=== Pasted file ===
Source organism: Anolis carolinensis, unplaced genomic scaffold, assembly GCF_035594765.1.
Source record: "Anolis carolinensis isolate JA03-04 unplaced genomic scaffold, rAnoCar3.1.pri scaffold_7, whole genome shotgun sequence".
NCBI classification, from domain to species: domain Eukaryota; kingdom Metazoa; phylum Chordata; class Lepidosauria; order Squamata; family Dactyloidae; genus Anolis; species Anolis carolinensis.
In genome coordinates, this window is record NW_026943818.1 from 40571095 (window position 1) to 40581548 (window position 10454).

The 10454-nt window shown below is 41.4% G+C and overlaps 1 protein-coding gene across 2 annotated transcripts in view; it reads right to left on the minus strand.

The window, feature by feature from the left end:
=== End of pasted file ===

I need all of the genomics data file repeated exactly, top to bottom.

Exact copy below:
Source organism: Anolis carolinensis, unplaced genomic scaffold, assembly GCF_035594765.1.
Source record: "Anolis carolinensis isolate JA03-04 unplaced genomic scaffold, rAnoCar3.1.pri scaffold_7, whole genome shotgun sequence".
NCBI classification, from domain to species: domain Eukaryota; kingdom Metazoa; phylum Chordata; class Lepidosauria; order Squamata; family Dactyloidae; genus Anolis; species Anolis carolinensis.
In genome coordinates, this window is record NW_026943818.1 from 40571095 (window position 1) to 40581548 (window position 10454).

The 10454-nt window shown below is 41.4% G+C and overlaps 1 protein-coding gene across 2 annotated transcripts in view; it reads right to left on the minus strand.

The window, feature by feature from the left end: